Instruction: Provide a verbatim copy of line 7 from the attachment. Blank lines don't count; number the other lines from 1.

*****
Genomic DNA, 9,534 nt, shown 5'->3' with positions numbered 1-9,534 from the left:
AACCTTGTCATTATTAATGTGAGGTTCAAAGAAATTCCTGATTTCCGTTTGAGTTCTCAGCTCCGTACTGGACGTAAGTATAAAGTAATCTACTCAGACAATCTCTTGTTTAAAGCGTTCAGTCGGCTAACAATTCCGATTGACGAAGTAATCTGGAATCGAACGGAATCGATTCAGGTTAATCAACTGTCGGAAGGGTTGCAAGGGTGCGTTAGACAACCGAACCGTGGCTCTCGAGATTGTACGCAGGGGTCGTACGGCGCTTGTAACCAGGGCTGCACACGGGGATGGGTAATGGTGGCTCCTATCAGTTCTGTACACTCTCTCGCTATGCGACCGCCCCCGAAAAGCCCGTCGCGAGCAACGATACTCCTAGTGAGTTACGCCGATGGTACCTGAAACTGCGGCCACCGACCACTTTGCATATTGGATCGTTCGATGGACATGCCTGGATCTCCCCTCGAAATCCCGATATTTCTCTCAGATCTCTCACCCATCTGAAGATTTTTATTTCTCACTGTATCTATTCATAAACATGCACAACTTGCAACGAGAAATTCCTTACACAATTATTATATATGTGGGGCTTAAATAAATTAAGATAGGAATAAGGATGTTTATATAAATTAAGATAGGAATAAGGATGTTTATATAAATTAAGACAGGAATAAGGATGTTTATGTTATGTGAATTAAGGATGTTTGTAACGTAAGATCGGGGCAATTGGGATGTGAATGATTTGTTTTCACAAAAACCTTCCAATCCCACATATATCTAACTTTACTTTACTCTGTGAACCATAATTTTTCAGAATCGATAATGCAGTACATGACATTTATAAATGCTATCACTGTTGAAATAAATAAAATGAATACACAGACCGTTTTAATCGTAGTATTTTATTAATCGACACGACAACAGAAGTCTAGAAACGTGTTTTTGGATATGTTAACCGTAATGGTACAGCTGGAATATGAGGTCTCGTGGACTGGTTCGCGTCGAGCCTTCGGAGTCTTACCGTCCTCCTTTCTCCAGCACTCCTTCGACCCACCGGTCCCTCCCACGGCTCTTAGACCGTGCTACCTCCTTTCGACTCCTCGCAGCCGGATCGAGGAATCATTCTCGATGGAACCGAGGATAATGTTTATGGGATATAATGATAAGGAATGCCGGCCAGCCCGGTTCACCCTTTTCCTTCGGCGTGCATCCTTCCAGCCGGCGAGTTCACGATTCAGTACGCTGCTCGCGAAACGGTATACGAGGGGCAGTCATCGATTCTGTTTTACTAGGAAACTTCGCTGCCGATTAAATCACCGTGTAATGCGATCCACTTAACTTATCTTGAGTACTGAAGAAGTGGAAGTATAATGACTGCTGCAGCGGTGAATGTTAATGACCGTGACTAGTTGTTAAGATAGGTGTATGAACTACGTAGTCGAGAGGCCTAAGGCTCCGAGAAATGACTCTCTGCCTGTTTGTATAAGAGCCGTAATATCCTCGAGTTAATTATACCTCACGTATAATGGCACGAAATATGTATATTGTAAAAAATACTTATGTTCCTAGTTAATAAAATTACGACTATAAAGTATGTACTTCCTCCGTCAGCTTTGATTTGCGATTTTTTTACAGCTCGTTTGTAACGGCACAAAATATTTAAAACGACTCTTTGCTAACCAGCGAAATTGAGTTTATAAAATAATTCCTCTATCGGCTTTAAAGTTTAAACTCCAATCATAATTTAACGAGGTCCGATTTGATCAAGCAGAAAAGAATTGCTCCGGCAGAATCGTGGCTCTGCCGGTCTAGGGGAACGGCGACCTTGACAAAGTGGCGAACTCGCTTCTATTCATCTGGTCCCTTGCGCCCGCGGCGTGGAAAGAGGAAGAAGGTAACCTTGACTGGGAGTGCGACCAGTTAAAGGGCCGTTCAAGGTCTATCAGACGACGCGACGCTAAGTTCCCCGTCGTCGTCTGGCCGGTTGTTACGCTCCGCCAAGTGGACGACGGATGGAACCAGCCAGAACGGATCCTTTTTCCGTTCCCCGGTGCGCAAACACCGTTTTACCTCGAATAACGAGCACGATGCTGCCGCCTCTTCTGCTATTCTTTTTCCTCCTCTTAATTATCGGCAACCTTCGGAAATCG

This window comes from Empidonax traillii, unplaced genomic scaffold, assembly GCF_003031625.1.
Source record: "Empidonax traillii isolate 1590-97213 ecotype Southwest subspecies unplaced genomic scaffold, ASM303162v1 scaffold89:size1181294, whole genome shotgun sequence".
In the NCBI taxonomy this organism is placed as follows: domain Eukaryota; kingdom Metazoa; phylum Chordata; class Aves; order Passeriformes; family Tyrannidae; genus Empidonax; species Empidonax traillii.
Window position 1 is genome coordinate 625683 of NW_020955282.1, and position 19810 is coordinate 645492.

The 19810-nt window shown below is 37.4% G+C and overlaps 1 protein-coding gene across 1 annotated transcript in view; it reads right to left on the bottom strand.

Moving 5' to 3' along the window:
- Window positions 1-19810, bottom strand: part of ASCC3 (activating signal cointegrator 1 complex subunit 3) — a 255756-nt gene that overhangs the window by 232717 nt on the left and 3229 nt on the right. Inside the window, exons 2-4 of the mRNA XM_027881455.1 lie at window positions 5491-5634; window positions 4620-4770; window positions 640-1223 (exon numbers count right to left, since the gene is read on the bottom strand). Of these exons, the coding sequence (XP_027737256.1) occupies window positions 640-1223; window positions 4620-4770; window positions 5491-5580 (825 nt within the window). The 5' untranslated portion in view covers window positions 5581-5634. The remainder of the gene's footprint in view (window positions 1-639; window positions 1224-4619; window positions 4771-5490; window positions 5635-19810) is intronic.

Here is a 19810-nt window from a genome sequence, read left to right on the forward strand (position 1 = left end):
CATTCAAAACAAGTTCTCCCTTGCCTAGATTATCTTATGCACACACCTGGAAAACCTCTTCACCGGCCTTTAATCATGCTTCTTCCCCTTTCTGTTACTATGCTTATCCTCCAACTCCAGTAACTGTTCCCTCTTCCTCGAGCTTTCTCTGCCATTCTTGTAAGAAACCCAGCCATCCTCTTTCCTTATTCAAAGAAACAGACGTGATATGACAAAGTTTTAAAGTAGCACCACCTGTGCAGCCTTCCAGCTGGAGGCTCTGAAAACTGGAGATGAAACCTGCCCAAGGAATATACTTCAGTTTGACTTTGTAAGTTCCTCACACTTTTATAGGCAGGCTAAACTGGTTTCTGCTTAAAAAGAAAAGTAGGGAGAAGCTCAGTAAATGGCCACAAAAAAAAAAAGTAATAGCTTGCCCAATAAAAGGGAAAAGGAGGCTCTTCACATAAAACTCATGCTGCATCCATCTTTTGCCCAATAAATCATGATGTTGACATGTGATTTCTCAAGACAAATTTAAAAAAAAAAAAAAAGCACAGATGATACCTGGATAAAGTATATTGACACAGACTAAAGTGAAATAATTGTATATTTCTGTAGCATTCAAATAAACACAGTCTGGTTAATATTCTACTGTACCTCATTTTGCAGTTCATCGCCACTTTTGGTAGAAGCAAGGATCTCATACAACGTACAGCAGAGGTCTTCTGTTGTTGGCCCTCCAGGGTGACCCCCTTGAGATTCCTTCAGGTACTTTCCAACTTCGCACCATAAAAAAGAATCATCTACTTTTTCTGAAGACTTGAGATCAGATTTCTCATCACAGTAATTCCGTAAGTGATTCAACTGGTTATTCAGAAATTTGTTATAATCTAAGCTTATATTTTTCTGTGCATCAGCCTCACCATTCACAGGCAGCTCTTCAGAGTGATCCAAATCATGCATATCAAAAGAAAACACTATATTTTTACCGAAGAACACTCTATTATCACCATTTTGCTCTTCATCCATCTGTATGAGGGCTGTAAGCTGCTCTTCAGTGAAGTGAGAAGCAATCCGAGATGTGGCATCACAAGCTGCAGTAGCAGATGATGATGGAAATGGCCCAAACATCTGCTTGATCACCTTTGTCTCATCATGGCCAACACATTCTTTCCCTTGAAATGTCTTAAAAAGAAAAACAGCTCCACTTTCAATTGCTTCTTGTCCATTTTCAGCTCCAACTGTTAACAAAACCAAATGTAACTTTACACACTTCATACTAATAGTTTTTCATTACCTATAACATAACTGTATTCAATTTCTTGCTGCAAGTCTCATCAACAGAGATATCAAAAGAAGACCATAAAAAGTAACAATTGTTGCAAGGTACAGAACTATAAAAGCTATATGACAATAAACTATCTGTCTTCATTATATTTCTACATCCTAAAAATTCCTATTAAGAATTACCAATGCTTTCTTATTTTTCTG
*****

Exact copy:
The 19810-nt window shown below is 37.4% G+C and overlaps 1 protein-coding gene across 1 annotated transcript in view; it reads right to left on the bottom strand.